Edith Luise (Koelsch) Kirkpatrick
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Edith Luise “Edie Wee” Koelsch was born July 23, 1908 in Manhattan, New York, to William Frederick Havemeyer and Anna “Ann” (Rider) Koelsch. The name “Edie Wee” came from her sister Muriel Wilma’s best attempts to say her younger sister’s name.
Edie Wee lived in New York much of her life, her family moving to Dobbs Ferry 1922. She then entered Jackson College for Women, a school affiliated with Tufts University in Medford, Massachusetts. Later she attended John Murray Anderson-Robert Milton Dramatic School in 1928, the same year as Bette Davis enrolled.
Edie Wee met Elmer E. “Kirk” Kirkpatrick, Jr. in 1926 while he was a cadet at the United States Military Academy at West Point, New York. The couple married on June 15, 1929 at Dobbs Ferry Presbyterian Church.
Patricia Spencer was born on June 24, 1930 at Fort Sam Houston where Elmer was stationed. In June 1931, the family moved to Pittsburgh, Pennsylvania where Kirk attended The Carnegie Institute of Technology, receiving a degree in Civil Engineering.
Between July 1932 to November 1933, the young Kirkpatrick family would move to Arkansas, Kentucky before finally returning to New York. In the summer of 1936, the family moved to Philadelphia where Kirk attended the Quartermaster School.
Edie Wee’s mother, Ann Koelsch died in December 1936. When Kirk was assigned to Fort Dupont, the family would move to Delaware. On October 20, 1938, Edie Wee and Kirk’s second child, William Terry, was born at Walter Reed in Washington, D. C. After Delaware, Kirk was appointed to become Area Engineer for the Atlantic Sector of the Panama Canal Zone. The family sailed for Panama in August 1939. They lived in an apartment at France Field and later moved to a house that Kirk built at Fort Randolph on Margarita Island.
In May 1940, Edie Wee took the family to Dobbs Ferry to live in her parents’ home while Kirk recovered in a Washington D.C. hospital. Later, Kirk and Edie Wee would purchase their first home located on Floral Street in Washington, D.C. where Kirk was assigned construction for war preparation.
In the days following December 7, 1941, Edie Wee and the family remained in Washington where Edie Wee volunteered in the Thorastic Surgery ward at Walter Reed. In October 1942, her father William F. Koelsch died after a long illness.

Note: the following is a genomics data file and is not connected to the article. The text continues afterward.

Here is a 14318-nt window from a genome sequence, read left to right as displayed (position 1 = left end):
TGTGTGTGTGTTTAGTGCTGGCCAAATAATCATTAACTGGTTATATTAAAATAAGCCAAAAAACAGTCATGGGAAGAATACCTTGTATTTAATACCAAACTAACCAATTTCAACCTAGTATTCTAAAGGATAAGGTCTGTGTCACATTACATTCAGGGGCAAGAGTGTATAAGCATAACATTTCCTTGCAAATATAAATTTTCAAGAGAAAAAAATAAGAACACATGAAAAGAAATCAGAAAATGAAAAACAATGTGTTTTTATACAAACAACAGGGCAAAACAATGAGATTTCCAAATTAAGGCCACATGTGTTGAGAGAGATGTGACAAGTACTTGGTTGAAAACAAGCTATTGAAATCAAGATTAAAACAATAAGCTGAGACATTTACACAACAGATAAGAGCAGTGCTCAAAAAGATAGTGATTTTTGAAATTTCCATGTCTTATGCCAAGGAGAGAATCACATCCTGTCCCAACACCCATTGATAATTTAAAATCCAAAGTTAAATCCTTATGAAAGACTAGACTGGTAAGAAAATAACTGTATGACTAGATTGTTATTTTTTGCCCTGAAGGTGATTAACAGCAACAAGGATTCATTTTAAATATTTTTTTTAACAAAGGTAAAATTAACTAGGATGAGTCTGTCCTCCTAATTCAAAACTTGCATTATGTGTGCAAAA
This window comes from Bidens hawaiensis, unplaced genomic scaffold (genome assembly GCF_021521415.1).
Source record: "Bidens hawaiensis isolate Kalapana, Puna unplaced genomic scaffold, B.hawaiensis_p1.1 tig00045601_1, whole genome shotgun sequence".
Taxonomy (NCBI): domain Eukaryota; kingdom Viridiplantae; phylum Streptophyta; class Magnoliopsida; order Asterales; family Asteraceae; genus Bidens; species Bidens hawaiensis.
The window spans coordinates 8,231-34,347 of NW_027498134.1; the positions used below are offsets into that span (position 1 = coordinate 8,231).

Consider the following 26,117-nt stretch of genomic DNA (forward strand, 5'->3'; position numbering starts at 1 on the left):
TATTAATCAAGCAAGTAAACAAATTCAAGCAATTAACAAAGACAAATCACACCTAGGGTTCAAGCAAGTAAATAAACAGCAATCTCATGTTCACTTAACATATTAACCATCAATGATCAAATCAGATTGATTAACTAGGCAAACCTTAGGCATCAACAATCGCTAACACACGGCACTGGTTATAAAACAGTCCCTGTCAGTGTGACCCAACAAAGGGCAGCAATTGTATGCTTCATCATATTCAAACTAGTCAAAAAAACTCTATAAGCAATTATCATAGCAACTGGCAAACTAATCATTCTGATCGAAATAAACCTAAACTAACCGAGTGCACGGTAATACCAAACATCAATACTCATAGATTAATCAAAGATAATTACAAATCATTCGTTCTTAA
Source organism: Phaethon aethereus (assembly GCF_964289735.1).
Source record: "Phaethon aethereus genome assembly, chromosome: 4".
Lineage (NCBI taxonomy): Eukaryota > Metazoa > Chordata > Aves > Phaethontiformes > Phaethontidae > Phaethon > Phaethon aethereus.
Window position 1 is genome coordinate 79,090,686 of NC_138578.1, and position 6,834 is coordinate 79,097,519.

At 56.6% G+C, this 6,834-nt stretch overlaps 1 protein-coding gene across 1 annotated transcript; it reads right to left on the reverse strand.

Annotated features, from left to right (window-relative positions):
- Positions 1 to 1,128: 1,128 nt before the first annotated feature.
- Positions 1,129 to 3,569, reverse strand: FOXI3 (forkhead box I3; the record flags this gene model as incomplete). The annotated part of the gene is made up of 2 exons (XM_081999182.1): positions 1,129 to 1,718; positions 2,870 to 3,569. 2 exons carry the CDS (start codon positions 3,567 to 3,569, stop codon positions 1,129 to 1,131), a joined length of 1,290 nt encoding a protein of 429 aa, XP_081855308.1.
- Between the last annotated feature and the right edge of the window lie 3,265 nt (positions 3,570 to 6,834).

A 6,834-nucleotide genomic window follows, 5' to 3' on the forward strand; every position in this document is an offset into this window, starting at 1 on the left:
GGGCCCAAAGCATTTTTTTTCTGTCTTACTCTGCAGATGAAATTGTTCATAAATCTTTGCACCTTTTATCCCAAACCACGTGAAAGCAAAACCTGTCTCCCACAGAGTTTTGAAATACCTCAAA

In the Fall of 1942, Kirk transferred to the Corps of Engineers, and the family moved to White Fish Bay, Wisconsin. The next spring, When her husband was assigned to Edmonton, Alberta, Canada to begin construction of the Alaska-Canada highway, Edie Wee returned to Dobbs Ferry with Patricia and Terry, where they lived with her sister’s family until Christmas before returning to their home on Floral Street in Washington, D.C.
In 1944, Edie Wee and the children travelled to Edmonton. The family remained in Canada through most of the summer while Kirk spent the majority of his time in Whitehorse, Yukon. In August 1944, Kirk was reassigned to Washington D.C. and the Manhattan Project. He, Edie Wee and the children drove through Wyoming and Green Mountain Falls, Colorado before returning to Washington.
Edie Wee and the family remained in Washington for the duration of the war as Kirk commuted by plane between his office in D.C. and the many sites related to the Manhattan Project. After the war, Kirk was assigned to Oak Ridge, Tennessee and the family moved there. In March 1947, Kirk was again sent to West Point, and the family moved into quarters there. Edie Wee and Kirk saw Patricia finish high school in Highland Falls in 1948 and enter Syracuse University that fall.
In July 1949 Kirk was reassigned to Washington D.C. and Edie Wee moved the family to a house on Edmonds Street near the Naval Observatory. The summer of 1950 the family travelled overseas on a month long vacation that included England, Scotland, Holland, Belgium, and France.
In June 1952, Kirk left for Korea and later Japan for a new assignment. The summer of 1953, Edie Wee and Terry crossed the United States by train to San Francisco and then crossed the Pacific Ocean on an Army troop transport to Japan. The family first lived in an apartment on Pershing Heights in Tokyo and later moved to Camp Sagami. Edie Wee hosted the families of many of the Japanese contractors with whom her husband worked alongside. In February 1955, the family departed for the United States, first flying to Hong Kong, and then sailing on the SS Asia through the Suez Canal before going to Genoa, Italy. When the family returned to New York, they eventually drove to Jacksonville, Florida where Kirk became the Jacksonville District Engineer.
In June 1957, Edie Wee and Kirk drove their son to West Point to enter the United States Military Academy and then flew to Livorno, Italy, where Kirk was assigned. In November 1958, Kirk retired from the Army, but the family remained in Florida where Kirk held an Assistant Professor position at the University of Florida in Gainesville.
In 1960, Edie Wee and Kirk moved into a new home built on Lake Santa Fe in Melrose, Florida. Edie Wee spent much of the day in her gardens and swimming in the lake. After Kirk retired, the couple traveled frequently boarding small freighters destined all over the world. Back home, Edie Wee’s children recalled their mother loving the rodeo and always coaxing Kirk to visit his family in Oklahoma City during the National Finals Rodeo.
Edie Wee was diagnosed with brain cancer in 1981. She and Kirk moved to Wesley Manor in Jacksonville, Florida.. Edie Wee died on August 15, 1982. Part of her ashes were scattered from their dock at the house on Melrose Bay. The remainder were buried at the West Point cemetery, later to be joined by her husband’s, when he passed away in 1990.